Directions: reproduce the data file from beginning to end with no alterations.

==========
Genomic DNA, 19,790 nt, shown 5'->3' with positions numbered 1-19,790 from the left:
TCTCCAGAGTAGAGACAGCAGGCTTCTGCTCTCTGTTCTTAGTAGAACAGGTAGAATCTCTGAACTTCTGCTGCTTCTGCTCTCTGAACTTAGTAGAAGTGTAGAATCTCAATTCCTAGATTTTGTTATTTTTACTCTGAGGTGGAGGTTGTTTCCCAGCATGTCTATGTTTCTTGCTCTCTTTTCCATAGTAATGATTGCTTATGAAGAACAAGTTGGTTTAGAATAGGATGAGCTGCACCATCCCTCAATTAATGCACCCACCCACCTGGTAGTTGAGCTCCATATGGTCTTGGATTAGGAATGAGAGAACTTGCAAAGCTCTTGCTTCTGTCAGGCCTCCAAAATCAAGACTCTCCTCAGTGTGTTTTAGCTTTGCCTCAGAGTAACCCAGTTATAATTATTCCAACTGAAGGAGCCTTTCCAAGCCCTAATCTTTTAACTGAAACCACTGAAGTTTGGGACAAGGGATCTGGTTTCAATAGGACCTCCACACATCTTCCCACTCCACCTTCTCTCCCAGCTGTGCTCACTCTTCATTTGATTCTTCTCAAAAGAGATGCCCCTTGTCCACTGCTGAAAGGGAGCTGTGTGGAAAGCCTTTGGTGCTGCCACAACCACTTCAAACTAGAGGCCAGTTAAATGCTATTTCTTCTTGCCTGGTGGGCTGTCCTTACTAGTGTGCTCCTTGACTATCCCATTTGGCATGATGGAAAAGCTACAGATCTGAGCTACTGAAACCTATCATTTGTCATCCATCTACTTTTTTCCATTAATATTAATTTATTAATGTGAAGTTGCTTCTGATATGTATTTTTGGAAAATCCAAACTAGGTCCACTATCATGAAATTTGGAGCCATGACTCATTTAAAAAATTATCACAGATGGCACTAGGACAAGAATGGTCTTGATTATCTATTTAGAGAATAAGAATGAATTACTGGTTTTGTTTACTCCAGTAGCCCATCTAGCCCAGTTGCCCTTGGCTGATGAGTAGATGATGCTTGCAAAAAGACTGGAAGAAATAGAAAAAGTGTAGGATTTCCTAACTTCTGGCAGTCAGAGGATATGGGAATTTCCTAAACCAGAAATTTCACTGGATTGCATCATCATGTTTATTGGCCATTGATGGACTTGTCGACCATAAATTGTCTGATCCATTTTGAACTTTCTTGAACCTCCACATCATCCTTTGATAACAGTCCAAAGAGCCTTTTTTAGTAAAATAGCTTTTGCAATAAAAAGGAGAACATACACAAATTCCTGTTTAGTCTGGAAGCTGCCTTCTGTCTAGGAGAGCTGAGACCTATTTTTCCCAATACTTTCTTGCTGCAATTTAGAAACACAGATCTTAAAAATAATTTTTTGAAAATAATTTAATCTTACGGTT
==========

Genomic DNA, 19,790 nt, shown 5'->3' with positions numbered 1-19,790 from the left:
TCTCCAGAGTAGAGACAGCAGGCTTCTGCTCTCTGTTCTTAGTAGAACAGGTAGAATCTCTGAACTTCTGCTGCTTCTGCTCTCTGAACTTAGTAGAAGTGTAGAATCTCAATTCCTAGATTTTGTTATTTTTACTCTGAGGTGGAGGTTGTTTCCCAGCATGTCTATGTTTCTTGCTCTCTTTTCCATAGTAATGATTGCTTATGAAGAACAAGTTGGTTTAGAATAGGATGAGCTGCACCATCCCTCAATTAATGCACCCACCCACCTGGTAGTTGAGCTCCATATGGTCTTGGATTAGGAATGAGAGAACTTGCAAAGCTCTTGCTTCTGTCAGGCCTCCAAAATCAAGACTCTCCTCAGTGTGTTTTAGCTTTGCCTCAGAGTAACCCAGTTATAATTATTCCAACTGAAGGAGCCTTTCCAAGCCCTAATCTTTTAACTGAAACCACTGAAGTTTGGGACAAGGGATCTGGTTTCAATAGGACCTCCACACATCTTCCCACTCCACCTTCTCTCCCAGCTGTGCTCACTCTTCATTTGATTCTTCTCAAAAGAGATGCCCCTTGTCCACTGCTGAAAGGGAGCTGTGTGGAAAGCCTTTGGTGCTGCCACAACCACTTCAAACTAGAGGCCAGTTAAATGCTATTTCTTCTTGCCTGGTGGGCTGTCCTTACTAGTGTGCTCCTTGACTATCCCATTTGGCATGATGGAAAAGCTACAGATCTGAGCTACTGAAACCTATCATTTGTCATCCATCTACTTTTTTCCATTAATATTAATTTATTAATGTGAAGTTGCTTCTGATATGTATTTTTGGAAAATCCAAACTAGGTCCACTATCATGAAATTTGGAGCCATGACTCATTTAAAAAATTATCACAGATGGCACTAGGACAAGAATGGTCTTGATTATCTATTTAGAGAATAAGAATGAATTACTGGTTTTGTTTACTCCAGTAGCCCATCTAGCCCAGTTGCCCTTGGCTGATGAGTAGATGATGCTTGCAAAAAGACTGGAAGAAATAGAAAAAGTGTAGGATTTCCTAACTTCTGGCAGTCAGAGGATATGGGAATTTCCTAAACCAGAAATTTCACTGGATTGCATCATCATGTTTATTGGCCATTGATGGACTTGTCGACCATAAATTGTCTGATCCATTTTGAACTTTCTTGAACCTCCACATCATCCTTTGATAACAGTCCAAAGAGCCTTTTTTAGTAAAATAGCTTTTGCAATAAAAAGGAGAACATACACAAATTCCTGTTTAGTCTGGAAGCTGCCTTCTGTCTAGGAGAGCTGAGACCTATTTTTCCCAATACTTTCTTGCTGCAATTTAGAAACACAGATCTTAAAAATAATTTTTTGAAAATAATTTAATCTTACGGTT